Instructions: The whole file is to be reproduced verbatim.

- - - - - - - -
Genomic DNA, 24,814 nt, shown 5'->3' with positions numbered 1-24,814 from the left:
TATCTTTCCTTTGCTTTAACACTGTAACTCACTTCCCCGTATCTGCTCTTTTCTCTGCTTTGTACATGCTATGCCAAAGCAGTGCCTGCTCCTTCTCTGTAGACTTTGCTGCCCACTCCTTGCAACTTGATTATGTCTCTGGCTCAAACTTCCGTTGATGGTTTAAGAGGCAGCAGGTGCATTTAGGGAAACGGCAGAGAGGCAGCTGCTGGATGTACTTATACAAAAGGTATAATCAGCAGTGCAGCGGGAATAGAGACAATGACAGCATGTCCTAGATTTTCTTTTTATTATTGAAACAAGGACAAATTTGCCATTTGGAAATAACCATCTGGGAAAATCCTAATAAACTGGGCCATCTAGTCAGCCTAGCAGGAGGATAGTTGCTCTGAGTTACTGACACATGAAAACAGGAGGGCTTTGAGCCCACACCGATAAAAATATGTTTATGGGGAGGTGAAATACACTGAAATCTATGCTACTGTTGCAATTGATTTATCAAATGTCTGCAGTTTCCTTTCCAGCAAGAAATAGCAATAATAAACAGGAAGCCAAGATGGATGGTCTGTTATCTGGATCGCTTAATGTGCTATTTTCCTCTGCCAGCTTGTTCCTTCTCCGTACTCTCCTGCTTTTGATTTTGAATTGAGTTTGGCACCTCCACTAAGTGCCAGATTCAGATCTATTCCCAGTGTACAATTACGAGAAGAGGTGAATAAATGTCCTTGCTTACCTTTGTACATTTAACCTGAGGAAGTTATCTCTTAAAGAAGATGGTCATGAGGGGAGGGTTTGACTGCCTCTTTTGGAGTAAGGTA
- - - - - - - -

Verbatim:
Genomic DNA, 24,814 nt, shown 5'->3' with positions numbered 1-24,814 from the left:
TATCTTTCCTTTGCTTTAACACTGTAACTCACTTCCCCGTATCTGCTCTTTTCTCTGCTTTGTACATGCTATGCCAAAGCAGTGCCTGCTCCTTCTCTGTAGACTTTGCTGCCCACTCCTTGCAACTTGATTATGTCTCTGGCTCAAACTTCCGTTGATGGTTTAAGAGGCAGCAGGTGCATTTAGGGAAACGGCAGAGAGGCAGCTGCTGGATGTACTTATACAAAAGGTATAATCAGCAGTGCAGCGGGAATAGAGACAATGACAGCATGTCCTAGATTTTCTTTTTATTATTGAAACAAGGACAAATTTGCCATTTGGAAATAACCATCTGGGAAAATCCTAATAAACTGGGCCATCTAGTCAGCCTAGCAGGAGGATAGTTGCTCTGAGTTACTGACACATGAAAACAGGAGGGCTTTGAGCCCACACCGATAAAAATATGTTTATGGGGAGGTGAAATACACTGAAATCTATGCTACTGTTGCAATTGATTTATCAAATGTCTGCAGTTTCCTTTCCAGCAAGAAATAGCAATAATAAACAGGAAGCCAAGATGGATGGTCTGTTATCTGGATCGCTTAATGTGCTATTTTCCTCTGCCAGCTTGTTCCTTCTCCGTACTCTCCTGCTTTTGATTTTGAATTGAGTTTGGCACCTCCACTAAGTGCCAGATTCAGATCTATTCCCAGTGTACAATTACGAGAAGAGGTGAATAAATGTCCTTGCTTACCTTTGTACATTTAACCTGAGGAAGTTATCTCTTAAAGAAGATGGTCATGAGGGGAGGGTTTGACTGCCTCTTTTGGAGTAAGGTA